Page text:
The program cover for the annual American College of Healthcare Executives meeting in Chicago this week portrays a driver's view over the steering wheel as the car ascends a scenic mountain.
But the navigation screen on the dashboard shows danger: an abrupt turn a few yards up and a fall to oblivion for anyone not paying attention.
This year, many of the nearly 5,000 attendees at the ACHE said they are indeed paying a lot more attention to this road, waking up to the fact that the way they operate must dramatically change.
On the first anniversary of the Affordable Care Act's passage, many attendees confided that they have gone through mood swings much like stages of grief: shock and denial, anger and bargaining, depression and reflection and are starting to take that upward turn. Perhaps, some of them are starting to have hope.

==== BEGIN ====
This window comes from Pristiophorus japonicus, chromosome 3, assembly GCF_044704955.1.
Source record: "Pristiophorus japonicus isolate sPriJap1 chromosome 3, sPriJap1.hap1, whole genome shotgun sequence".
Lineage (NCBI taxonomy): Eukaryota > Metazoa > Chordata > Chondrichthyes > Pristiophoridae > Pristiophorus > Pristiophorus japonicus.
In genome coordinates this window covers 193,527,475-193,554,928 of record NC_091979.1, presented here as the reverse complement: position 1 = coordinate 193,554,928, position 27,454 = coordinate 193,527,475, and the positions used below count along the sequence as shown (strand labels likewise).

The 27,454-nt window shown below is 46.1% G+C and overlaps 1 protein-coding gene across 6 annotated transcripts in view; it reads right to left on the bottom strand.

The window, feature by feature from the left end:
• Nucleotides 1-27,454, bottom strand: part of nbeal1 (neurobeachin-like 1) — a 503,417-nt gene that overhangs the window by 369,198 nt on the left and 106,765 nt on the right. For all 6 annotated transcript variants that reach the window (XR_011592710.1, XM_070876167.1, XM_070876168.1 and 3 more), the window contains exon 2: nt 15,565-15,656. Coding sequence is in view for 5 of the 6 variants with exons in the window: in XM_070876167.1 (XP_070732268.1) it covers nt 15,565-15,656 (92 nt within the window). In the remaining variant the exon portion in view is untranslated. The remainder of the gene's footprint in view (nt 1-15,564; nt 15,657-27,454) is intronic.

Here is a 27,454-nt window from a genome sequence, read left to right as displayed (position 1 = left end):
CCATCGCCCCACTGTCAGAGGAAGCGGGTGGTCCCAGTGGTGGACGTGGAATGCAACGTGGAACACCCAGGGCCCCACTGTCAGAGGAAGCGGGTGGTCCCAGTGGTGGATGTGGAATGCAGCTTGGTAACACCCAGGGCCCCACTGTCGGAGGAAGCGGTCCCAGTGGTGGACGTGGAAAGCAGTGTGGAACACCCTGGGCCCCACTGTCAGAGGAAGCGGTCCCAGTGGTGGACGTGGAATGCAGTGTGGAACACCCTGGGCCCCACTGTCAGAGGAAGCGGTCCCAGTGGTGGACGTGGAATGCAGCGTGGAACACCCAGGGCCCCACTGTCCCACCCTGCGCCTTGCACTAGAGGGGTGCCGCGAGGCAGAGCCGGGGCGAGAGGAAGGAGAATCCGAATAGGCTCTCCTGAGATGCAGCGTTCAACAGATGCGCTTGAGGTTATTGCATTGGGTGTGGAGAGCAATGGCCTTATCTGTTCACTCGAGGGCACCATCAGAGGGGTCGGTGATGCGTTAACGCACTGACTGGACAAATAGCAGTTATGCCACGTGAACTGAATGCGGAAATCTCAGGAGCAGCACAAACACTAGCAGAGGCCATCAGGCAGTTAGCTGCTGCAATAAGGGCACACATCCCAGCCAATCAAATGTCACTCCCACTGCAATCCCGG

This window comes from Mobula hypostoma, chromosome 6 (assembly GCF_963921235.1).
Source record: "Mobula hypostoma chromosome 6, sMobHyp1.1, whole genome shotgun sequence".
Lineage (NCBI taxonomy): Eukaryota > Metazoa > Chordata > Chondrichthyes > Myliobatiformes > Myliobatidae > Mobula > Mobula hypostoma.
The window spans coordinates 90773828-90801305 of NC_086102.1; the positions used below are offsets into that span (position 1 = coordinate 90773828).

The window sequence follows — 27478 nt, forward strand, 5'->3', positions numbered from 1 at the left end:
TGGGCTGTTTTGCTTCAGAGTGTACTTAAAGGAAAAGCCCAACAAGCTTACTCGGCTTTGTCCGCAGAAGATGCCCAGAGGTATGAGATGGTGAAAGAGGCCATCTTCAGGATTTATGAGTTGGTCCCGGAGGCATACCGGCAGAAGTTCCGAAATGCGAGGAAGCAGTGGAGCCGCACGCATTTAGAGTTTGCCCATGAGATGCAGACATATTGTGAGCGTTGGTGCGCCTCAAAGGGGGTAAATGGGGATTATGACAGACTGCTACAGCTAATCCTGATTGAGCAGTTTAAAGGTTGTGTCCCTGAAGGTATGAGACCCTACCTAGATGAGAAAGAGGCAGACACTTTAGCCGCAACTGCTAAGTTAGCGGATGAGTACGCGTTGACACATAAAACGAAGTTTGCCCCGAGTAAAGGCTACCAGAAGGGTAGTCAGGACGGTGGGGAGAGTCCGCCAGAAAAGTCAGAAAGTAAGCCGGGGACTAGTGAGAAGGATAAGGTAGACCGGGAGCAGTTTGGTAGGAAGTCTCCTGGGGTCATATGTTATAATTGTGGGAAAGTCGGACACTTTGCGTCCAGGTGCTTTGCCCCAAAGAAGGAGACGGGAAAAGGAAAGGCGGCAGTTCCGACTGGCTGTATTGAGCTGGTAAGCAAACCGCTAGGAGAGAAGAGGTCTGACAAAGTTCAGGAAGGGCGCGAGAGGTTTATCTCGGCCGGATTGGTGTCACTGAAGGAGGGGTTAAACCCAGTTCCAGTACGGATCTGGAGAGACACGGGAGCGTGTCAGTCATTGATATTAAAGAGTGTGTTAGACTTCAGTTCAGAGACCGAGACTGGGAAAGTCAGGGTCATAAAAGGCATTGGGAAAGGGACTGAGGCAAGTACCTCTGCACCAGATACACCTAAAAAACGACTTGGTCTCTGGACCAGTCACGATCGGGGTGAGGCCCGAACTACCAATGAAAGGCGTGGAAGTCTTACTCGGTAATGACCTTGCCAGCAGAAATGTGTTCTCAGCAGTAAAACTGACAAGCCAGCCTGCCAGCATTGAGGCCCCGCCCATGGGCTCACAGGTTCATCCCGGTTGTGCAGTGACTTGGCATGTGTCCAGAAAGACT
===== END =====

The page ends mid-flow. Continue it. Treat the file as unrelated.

"We'd been thinking maybe the law would be reversed in the courts; that maybe we [wouldn't] need to change things that much," says Nick Neuman, MD, of Bismarck, ND, a member of the governing board of 306-bed St. Alexius Medical Center. "Our hospital has been, I'm afraid to say, complacent. But now, after listening to some of these sessions, I'm more convinced that is a dangerous assumption."
So as soon as he gets back to Bismarck, Neuman said he will be "meeting with physician leaders to get them to understand how we have to partner and to change strategies. The future of our survival is at stake."